First impressions of a place are always memorable, sometimes though when you are travelling you also have that moment, I’m sure you know what it feels like – nothing seems right all of a sudden, everything is foreign, threatening and heavy with intent and your instincts tell you that you are not universally aligned with this yet, that you have made a mistake, that you really should not be here. Arriving in Morocco during Ramadan was one of those for me.
Our plane got in from Paris late afternoon and my first Moroccan experience was getting into an argument with the taxi driver. Trying to bring down his rates to what I thought was an acceptable level, 12 months of travelling at least automatically trains you this way. After some heated discussion I was taken over to a faded official looking sign and shown the standard tariffs and made to realize I was undershooting the mark considerably, it was a 30km drive into town. I was gearing myself up a little too much for the infamous Moroccan rip-off I guess, but it set the scene appropriately enough. By the time we reached downtown Casablanca it was 6pm, the taxi driver had been driving way to fast, desperate to get us to our destination so that he could get home to his family to break his fast when the sunset. Can’t say I blame him really, if I hadn’t had anything to eat, drink or smoke all day I would be equally as daring I suspect. As he dropped us off though, he started in with that now familiar drama of pretending not to have any change, (even though I had seen him pull out the right note and hurriedly return it quickly to his pocket). What followed was a feeble show at an attempt to get change from a corner store and then the ‘I need to eat – its Ramadan’, just give it too me because you are a foreigner and must be rich, guilt routine. After our drama at the get-go this was a game I didn’t care to lose, me being a man of principles and all. So I started wandering to a couple of corner stores requesting change until eventually I just bought some water to get it all done. The driver by this time was yelling at me and playing furious. I finally got him his cash and he departed with a tire spin and a whole torrent of abuse in Arabic. Not an auspicious start really.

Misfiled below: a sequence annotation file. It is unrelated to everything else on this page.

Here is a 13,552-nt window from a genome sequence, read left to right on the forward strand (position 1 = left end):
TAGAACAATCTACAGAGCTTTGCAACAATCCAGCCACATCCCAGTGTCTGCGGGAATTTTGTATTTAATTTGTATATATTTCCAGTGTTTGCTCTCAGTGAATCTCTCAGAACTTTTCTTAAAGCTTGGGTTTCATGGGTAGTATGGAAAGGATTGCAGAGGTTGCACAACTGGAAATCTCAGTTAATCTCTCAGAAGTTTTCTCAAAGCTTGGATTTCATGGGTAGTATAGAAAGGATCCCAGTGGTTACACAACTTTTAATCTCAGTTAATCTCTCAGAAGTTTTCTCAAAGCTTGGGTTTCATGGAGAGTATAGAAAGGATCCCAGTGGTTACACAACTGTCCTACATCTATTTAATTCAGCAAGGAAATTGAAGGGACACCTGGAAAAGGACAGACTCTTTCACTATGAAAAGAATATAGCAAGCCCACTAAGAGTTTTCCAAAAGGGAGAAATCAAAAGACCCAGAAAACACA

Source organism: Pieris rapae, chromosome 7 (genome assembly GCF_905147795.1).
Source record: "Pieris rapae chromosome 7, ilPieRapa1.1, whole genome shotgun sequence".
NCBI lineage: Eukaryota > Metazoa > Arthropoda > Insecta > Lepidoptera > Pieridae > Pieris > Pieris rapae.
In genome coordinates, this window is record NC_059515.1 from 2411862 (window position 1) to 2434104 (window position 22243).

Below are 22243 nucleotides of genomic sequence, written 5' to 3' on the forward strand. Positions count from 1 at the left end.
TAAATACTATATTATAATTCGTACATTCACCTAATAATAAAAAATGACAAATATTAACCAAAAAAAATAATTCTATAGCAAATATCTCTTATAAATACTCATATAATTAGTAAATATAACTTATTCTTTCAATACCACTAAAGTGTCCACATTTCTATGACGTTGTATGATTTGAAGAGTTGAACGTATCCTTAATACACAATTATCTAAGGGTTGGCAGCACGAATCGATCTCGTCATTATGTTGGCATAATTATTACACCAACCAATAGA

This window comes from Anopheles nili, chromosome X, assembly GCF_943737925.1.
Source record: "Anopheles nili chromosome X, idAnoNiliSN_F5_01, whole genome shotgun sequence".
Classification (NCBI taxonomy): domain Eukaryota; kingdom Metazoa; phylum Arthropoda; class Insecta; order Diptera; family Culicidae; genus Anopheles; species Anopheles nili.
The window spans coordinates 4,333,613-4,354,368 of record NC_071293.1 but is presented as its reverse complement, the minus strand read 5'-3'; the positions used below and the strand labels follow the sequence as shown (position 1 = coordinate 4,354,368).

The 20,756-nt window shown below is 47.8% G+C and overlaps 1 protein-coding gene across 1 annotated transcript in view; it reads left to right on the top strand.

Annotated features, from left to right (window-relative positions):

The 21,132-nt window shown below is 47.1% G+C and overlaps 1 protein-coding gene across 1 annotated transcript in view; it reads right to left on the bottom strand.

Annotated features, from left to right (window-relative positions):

After that, we roamed a few blocks in downtown Casablanca looking for a hotel. Everything was closed, no shops were open anywhere, dust and rubbish flowed in the streets, young dodgy looking locals and rapid dogs cast nervy, threatening sidelong glances our way and all the hotel owners seemed disinterested to put it mildly. We eventually checked into a relatively clean looking cheapie and since things were now dark outside figured it was safe to go find something to eat. The earlier picture hadn’t changed though and if anything seemed worse, a few coffee shops were open with a scattering of men inside ominously smoking and drinking tea; more young, dangerous looking guys were about and it took us 30 or 40 minutes to find somewhere resembling a restaurant to eat at, there was not another foreigner in sight. As we sat down to order, I had that sinking feeling that I had made a big mistake. Morocco is a dodgy place at the best of times and travelling in Ramadan was obviously not going to work. Nothing of the vibrant, exciting colours and highs of the Morocco experience was going to be accessible. The place was going to be a grumpy, dangerous mortuary of entertainment. The last place in the world you would want to meet your parents for a week of shared travel.
Mom and dad had happened to be in Europe for a few months and since we were both in the same continent and hadn’t seen each other for a few years now, (long before we stated travelling), we had worked out a way to spend a week travelling together. I had sent them some options of places to go, but been pleasantly surprised and excited when they choose Morocco, by far the edgiest of the bunch. Mum, had been a little reticent later on once she had worked out Ramadan was on, but I had confidently reassured her that it would be great – it was the one side of the Muslim world we had yet to really experience in our travels. Now however that all seemed to be a remote pipe dream and extremely ambitious thinking. We were the seasoned travelers in charge of navigation, entertainment, planning, security and the rest. I couldn’t wait to see them, but was anxious to ensure they had a great time and experience and everything went smoothly.
Dinner was naturally a pretty sombre affair as I contemplated all this, an average meal not really helping to boost expectations either. As we walked outside though, (by this time about 9pm or so) the place was dramatically transformed. Suddenly the streets were heaving with people, unsavoury characters magically turned into extended families; cars and motorbikes woven into an intoxicating union of total congestion, while lights of all colours lit up the city in every direction. Stores were open everywhere and every sidewalk cluttered with spot market sellers, even the street cleaners were in operation cleaning up the days mess. The large centre square and fort walls of the old medina, previously abandoned now was a throng of markets and customers, touting all manner of touristy wares, vegetables and mobile phones. But it was the sound itself that left the biggest impression. Noticeably absent before, the place hummed with an energy and positivity that was both infectious and celebratory.
As we wandered the streets catching the mood, all the previous anxiety and tension eased away. The party seemed to continue all night and by morning I couldn’t wait for mom and dad to get here – it was different sure and was going to have it moments, but still going to be a lot of fun! We were just going to have to align ourselves a little differently with this strange new schedule and outlook, but that is what real experiences require anyway!